Gary Occhiogrosso is the Founder of Franchise Growth Solutions, which is a co-operative based franchise development and sales firm. Their “Coach, Mentor & Grow Program” focuses on helping Franchisors with their franchise development, strategic planning, advertising, selling franchises and guiding franchisors in raising growth capital. Gary started his career in franchising as a franchisee of Dunkin Donuts before launching the Ranch *1 Franchise program with its founders. He is the former President of TRUFOODS, LLC a multi-brand franchisor and former COO of Desert Moon Fresh Mexican Grille. He advises several emerging and growth brands in the franchise industry. Gary was selected as “Top 25 Fast Casual Restaurant Executive in the USA” by Fast Casual Magazine and named “Top 50 CXO’s” by SmartCEO Magazine. In addition, Gary is an adjunct instructor at New York University on the topics of Restaurant Concept & Business Development as well Entrepreneurship. He has published numerous articles on the topics of Franchising, Entrepreneurship, Sales, and Marketing. He was also the host of the “Small Business & Franchise Show” broadcast over AM970 in New York City.
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ABOUT FRANCHISE GROWTH SOLUTIONS, LLC
Franchise Growth Solutions, LLC is a strategic planning, franchise development and sales organization offering franchise sales, brand concept and development, strategic planning, real estate and architectural development, vendor management, lead generation, advertising, marketing and PR including social media. Franchise Growth Solutions’ proven “Coach, Mentor & Grow®” system puts both franchisors and potential franchisees on the fast track to growth. Membership in Franchise Growth Solutions’ client portfolio is by recommendation only. www.frangrow.com
Contact: [email protected]

Why Thin Crust Pizza is all the Rage in Franchising

While many new franchised pizza brands have turned to create your own, limited service concepts offering non-traditional, lower quality pizza, Riko’s Thin Crust has moved in the other direction. Offering full service, high quality, made to order pizza, salads, and Wings in a family-friendly casual setting. They practice all the steps in successful franchising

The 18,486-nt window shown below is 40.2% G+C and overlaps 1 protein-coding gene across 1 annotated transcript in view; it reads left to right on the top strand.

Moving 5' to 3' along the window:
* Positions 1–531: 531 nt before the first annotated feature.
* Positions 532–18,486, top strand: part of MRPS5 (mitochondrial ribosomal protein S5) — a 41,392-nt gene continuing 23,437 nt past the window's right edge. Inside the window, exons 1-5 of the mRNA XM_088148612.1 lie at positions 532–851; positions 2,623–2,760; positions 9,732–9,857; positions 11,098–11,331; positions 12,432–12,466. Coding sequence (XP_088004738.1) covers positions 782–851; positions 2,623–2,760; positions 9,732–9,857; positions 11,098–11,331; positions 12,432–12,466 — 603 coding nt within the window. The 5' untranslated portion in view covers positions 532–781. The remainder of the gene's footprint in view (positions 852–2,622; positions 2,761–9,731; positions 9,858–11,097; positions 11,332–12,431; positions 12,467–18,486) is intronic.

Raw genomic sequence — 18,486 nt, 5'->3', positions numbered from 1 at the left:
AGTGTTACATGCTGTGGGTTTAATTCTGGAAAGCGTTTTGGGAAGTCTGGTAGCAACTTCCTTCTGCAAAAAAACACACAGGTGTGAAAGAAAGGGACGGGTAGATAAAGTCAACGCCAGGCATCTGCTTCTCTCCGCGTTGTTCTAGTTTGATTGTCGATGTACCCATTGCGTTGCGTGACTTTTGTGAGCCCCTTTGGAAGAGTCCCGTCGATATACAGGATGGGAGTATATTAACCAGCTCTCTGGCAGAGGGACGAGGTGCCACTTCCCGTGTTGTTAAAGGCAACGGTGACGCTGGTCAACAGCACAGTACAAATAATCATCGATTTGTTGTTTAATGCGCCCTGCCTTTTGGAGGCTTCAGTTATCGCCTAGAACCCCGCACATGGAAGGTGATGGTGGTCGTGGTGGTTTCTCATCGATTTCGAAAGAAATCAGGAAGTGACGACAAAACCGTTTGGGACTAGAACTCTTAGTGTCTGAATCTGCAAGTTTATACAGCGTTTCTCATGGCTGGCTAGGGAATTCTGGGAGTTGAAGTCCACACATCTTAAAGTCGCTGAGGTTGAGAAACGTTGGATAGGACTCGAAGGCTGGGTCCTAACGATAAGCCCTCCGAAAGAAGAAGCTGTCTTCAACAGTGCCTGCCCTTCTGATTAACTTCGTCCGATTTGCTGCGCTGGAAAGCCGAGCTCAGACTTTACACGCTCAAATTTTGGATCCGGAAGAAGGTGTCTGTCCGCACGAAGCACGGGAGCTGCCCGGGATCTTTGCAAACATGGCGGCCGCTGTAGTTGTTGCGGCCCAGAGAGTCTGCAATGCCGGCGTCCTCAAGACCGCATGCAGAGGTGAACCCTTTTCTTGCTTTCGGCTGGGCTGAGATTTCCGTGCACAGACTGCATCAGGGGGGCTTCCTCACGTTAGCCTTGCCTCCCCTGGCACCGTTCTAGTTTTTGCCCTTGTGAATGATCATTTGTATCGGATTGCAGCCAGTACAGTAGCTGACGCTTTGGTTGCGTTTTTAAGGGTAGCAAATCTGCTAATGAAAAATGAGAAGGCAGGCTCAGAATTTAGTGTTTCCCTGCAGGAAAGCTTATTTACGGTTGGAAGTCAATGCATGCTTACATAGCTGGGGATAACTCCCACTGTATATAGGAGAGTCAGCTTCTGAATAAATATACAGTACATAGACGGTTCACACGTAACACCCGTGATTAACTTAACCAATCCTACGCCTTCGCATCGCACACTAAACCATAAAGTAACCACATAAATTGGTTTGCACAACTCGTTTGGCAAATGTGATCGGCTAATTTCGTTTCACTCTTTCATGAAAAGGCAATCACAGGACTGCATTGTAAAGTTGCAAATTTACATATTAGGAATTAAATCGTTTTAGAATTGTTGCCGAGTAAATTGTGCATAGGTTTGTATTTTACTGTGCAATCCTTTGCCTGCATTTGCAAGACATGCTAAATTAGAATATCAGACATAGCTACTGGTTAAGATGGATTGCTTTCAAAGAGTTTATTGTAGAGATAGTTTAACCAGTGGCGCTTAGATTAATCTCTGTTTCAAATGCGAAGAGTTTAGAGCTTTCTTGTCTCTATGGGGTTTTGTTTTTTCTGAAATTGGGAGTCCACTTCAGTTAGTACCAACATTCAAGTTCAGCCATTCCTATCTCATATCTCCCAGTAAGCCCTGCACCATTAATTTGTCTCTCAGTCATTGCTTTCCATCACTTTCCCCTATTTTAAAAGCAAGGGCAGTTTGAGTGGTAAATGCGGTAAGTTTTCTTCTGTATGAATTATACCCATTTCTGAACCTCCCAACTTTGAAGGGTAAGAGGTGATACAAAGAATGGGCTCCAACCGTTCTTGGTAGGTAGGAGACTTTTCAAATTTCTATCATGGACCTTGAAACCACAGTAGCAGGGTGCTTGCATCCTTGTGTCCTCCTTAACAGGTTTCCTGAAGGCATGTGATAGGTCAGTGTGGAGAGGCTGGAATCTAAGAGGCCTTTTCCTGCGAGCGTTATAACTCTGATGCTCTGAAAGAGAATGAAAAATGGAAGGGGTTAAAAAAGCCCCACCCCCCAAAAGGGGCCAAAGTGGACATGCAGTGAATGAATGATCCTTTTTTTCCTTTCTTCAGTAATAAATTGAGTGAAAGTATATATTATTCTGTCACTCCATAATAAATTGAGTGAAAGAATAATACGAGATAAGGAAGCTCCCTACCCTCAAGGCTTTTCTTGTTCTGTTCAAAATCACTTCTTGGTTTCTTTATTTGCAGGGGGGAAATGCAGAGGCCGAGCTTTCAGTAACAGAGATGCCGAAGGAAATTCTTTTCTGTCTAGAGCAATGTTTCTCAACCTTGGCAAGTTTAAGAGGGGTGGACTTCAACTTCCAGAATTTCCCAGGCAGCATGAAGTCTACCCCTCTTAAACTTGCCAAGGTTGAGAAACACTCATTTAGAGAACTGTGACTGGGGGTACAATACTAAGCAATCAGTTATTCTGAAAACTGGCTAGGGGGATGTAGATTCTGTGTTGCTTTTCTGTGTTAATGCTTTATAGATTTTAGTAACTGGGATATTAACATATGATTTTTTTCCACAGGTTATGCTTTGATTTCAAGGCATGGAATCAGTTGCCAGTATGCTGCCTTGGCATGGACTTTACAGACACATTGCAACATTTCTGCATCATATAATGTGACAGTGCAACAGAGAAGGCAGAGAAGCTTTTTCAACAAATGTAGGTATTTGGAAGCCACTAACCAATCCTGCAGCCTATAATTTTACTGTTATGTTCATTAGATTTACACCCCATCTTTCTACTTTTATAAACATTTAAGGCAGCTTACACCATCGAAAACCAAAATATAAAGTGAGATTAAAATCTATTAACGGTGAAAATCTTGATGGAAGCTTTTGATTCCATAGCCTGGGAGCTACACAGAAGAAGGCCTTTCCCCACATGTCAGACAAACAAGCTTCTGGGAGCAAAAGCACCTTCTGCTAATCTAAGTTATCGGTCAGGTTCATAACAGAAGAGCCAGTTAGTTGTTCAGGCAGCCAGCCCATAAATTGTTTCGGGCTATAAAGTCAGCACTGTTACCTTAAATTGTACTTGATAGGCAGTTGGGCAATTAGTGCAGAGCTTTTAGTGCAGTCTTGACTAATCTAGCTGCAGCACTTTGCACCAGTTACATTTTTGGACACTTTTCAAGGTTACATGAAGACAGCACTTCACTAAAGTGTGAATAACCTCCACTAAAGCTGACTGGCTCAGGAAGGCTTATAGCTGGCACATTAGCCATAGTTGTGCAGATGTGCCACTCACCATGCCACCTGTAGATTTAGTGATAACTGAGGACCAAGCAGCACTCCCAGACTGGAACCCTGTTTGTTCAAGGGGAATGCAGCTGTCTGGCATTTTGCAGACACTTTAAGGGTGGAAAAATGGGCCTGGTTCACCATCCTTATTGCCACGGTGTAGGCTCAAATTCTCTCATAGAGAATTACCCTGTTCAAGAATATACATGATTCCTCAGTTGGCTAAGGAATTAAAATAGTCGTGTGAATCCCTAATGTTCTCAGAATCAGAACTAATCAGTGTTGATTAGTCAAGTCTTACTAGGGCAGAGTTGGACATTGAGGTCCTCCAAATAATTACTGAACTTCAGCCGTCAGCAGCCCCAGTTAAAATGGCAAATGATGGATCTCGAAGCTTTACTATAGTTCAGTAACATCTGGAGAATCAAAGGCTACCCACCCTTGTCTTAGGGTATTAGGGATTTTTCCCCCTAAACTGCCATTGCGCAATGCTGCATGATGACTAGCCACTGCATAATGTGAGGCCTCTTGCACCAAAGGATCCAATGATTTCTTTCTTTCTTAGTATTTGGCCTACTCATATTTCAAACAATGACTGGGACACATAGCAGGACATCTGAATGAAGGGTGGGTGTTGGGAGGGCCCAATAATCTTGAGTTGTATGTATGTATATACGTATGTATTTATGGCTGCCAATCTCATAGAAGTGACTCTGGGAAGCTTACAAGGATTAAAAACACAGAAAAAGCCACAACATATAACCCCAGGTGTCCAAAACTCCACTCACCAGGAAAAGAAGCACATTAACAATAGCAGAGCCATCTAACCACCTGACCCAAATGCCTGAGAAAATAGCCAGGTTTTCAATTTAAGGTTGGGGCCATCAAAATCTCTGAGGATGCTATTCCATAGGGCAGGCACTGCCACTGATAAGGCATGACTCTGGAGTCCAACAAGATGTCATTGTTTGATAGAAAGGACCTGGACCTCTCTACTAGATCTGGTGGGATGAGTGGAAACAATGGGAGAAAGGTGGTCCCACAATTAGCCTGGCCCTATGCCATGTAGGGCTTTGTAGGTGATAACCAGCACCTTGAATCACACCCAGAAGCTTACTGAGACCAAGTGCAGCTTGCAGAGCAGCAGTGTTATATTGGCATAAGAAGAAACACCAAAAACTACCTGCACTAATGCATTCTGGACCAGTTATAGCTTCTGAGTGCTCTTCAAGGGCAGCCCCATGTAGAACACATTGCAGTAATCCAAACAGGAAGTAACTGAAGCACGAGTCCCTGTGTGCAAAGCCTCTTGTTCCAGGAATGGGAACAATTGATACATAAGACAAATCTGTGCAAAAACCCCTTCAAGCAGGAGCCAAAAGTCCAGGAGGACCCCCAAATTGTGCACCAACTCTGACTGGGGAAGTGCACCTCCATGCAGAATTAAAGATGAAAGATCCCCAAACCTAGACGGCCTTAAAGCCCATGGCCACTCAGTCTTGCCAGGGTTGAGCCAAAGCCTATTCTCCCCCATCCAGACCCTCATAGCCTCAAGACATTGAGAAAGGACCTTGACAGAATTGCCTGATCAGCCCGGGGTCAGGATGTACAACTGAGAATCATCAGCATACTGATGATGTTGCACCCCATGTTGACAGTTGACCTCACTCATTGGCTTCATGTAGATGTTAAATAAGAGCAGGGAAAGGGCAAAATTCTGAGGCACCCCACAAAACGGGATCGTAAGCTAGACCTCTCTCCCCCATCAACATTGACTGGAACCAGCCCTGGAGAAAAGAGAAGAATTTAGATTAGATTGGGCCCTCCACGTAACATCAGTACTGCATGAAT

Why Thin Crust Pizza is all the Rage in Franchising

The “Think” Crust Concept behind Riko’s Pizza
By Laurie Hilliard – FMM Contributor.

The inspiration for opening a restaurant comes from many sources, Riko’s is rooted in the enduring values of family, a belief in simple homestyle food and finding the best means to serve the time-honored passion for pizza. Today Riko’s is an evolution of the classic mom and pop pizza places we all grew up with. It is familiar, inviting and smells delicious yet offers a modern next-generation twist designed to meet today’s fast-casual lifestyle. We like to say, “It’s a good place to be.” And that translates into “It’s a good place to be” all ‘round: a good place to eat, a good place to work and a good place to own.

Since opening our first location in 2011 in Stamford CT, our family-centric enterprise has evolved and adapted to the changing pizza industry, local real estate markets, and consumers’ lifestyles. We have developed two proven operating models in three locations; full-service, casual restaurant with full bar and the fast-casual model; take-out and delivery. Both models have three points of service: dine-in, call/online ordering for pick up and call/online ordering for delivery. And that’s unique in the casual dining space.